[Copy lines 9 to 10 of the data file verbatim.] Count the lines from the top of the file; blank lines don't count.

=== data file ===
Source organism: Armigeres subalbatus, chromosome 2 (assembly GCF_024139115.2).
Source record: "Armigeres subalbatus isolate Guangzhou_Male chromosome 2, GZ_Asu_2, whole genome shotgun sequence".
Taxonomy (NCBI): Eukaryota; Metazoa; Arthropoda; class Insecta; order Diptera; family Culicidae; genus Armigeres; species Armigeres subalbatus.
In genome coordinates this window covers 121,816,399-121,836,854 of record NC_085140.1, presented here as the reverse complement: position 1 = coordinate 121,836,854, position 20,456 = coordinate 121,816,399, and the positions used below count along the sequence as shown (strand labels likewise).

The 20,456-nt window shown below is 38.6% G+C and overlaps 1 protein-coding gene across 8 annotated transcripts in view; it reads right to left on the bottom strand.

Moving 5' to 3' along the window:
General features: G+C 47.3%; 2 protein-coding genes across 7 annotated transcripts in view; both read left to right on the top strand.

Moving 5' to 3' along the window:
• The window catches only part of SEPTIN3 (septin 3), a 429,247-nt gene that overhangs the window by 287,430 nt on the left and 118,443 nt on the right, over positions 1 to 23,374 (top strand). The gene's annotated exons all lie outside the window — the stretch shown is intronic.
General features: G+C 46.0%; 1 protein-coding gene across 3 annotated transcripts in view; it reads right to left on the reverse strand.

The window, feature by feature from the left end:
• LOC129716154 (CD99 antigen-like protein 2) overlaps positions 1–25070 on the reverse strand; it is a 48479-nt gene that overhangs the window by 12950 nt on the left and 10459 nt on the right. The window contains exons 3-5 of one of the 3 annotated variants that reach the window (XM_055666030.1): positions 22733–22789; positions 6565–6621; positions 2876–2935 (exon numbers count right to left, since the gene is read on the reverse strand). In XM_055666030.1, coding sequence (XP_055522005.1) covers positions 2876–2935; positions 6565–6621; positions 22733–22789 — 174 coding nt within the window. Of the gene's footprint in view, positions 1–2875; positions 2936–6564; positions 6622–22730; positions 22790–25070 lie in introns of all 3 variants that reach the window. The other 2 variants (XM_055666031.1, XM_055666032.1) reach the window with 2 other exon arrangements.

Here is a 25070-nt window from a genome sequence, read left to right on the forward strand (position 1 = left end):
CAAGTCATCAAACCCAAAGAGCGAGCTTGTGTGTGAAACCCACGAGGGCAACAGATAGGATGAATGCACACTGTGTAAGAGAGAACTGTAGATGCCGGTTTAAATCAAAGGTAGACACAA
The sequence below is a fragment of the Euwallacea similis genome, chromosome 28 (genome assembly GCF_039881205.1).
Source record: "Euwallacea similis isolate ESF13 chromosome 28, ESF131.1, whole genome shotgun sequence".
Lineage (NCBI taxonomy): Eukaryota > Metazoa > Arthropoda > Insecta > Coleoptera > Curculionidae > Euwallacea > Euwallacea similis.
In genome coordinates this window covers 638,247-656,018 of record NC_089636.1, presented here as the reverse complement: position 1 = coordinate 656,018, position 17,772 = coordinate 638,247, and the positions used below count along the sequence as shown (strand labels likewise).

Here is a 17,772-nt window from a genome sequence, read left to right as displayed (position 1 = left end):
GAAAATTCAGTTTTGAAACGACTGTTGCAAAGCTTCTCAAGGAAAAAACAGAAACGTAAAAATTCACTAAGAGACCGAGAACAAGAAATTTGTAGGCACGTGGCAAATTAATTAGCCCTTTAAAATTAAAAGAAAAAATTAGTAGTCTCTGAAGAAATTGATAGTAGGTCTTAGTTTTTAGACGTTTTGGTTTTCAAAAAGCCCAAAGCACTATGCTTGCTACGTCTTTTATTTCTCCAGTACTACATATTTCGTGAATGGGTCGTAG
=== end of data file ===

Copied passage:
• The window catches only part of SEPTIN3 (septin 3), a 429,247-nt gene that overhangs the window by 287,430 nt on the left and 118,443 nt on the right, over positions 1 to 23,374 (top strand). The gene's annotated exons all lie outside the window — the stretch shown is intronic.
General features: G+C 46.0%; 1 protein-coding gene across 3 annotated transcripts in view; it reads right to left on the reverse strand.